The Dangers of Dignity

OH GIRL

There are a few reasons that the Supreme Court’s decision on gay marriage hasn’t felt as notable or huge as any of us might have expected. For one, lots of us already got accustomed to being gay-married. It was like, “Oh, now we’re… more married?” And then the 5–4 decision felt a bit ominous really, with the whole ozone-scent of a culture war hanging around it. There was also the whole A Tribute To The Majesty And Wonder Of Marriage thing, which of course is so distorting and insane, given what marriage is like both now and throughout history. (Like, kinda gross!)

People seem less willing to talk about this, but the majority decision seemed not only weak and ill-reasoned, but even dangerous.

This spring, during the gay marraige arguments, Jeffrey Rosen wrote about the court’s obsession with dignity. “The expansion of the constitutional right to dignity may produce far-reaching consequences that they will later have cause to regret,” he predicted. In short: everyone will go to the dignity well. Including? Of course: anti-choice litigators.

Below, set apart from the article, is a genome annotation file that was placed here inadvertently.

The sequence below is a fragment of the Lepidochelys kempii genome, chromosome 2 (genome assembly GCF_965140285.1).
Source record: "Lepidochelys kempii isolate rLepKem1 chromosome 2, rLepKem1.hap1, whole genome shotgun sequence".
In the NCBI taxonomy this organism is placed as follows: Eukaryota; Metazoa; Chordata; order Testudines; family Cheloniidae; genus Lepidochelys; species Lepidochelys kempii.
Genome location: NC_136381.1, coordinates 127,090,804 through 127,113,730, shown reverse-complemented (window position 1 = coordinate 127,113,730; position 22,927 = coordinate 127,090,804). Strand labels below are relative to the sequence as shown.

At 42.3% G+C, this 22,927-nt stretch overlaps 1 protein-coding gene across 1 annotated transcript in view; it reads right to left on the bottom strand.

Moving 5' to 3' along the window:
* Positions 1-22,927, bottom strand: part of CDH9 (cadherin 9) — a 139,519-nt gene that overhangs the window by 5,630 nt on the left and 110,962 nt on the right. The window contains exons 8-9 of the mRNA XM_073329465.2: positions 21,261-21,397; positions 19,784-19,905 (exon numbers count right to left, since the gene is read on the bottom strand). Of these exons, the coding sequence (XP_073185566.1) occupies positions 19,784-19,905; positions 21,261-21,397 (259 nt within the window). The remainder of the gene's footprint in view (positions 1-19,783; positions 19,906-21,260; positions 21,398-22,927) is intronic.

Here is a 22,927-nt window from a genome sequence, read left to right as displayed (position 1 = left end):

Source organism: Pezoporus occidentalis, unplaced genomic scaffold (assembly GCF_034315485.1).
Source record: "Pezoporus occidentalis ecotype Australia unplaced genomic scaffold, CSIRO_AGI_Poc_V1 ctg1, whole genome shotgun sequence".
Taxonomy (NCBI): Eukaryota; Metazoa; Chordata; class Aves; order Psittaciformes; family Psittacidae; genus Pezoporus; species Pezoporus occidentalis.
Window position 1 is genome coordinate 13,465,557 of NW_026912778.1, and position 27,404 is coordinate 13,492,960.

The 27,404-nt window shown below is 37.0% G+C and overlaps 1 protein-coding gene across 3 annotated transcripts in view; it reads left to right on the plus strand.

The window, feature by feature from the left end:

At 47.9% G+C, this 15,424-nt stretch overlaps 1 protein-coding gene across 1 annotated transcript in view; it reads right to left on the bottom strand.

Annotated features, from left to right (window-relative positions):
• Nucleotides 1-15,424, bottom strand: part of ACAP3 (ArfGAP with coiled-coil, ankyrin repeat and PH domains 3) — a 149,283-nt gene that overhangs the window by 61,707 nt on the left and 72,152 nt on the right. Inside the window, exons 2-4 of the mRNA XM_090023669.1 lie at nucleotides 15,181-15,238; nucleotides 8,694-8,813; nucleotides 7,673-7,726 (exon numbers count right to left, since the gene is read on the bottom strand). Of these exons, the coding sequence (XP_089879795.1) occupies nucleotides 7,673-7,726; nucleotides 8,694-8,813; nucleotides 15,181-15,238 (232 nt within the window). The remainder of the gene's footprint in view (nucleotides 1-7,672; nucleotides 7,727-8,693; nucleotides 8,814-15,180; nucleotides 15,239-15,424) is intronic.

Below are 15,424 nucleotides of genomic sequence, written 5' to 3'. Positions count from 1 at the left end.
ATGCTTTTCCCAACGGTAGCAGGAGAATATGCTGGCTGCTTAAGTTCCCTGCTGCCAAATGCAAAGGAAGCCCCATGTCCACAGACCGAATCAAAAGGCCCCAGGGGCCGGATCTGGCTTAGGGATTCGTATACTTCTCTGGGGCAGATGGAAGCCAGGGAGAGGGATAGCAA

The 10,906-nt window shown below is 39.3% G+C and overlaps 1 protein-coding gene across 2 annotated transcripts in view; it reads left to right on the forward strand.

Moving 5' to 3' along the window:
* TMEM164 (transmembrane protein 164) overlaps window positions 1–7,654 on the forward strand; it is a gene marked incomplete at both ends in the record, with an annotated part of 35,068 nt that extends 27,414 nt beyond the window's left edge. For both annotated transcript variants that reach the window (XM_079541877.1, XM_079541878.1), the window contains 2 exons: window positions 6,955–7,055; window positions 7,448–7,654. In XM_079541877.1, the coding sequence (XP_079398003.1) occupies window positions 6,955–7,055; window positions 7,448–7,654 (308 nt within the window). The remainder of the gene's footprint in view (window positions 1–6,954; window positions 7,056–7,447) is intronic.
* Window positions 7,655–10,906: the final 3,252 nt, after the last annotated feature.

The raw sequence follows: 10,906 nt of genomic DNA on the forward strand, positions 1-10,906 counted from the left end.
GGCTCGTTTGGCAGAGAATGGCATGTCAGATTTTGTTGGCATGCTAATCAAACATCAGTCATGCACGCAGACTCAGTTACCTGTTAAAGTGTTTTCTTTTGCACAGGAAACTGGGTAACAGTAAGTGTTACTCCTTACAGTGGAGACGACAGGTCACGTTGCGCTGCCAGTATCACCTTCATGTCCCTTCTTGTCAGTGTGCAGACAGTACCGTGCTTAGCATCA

Here is how Imani Gandy breaks that down now:

Any reasonable articulation of dignity, especially in the 21st century, would require an acknowledgement that the right to make decisions about one’s reproductive autonomy is central to human dignity….
But this reasonable articulation of dignity collapses under the weight of the anti-choice formulation of dignity — one which continues to be urged by the Catholic Church and one which found a home in Kennedy’s opinion in Gonzales v. Carhart. According to this perverse simulacrum of dignity, abortion rights usurp the dignity of motherhood (which is the only dignity that matters when it comes to women) insofar as it prevents women from fulfilling their rightful roles as mothers and caregivers. Women have an innate need to nurture, so the argument goes, and abortion undermines that right.
This formulation of dignity has been used by anti-choice legislators and tacticians in changing the abortion debate from “women are baby-killers” to “women are being victimized by baby-killing doctors.” And that last formulation is one which Kennedy embraced in Carhart.

Dangerous times!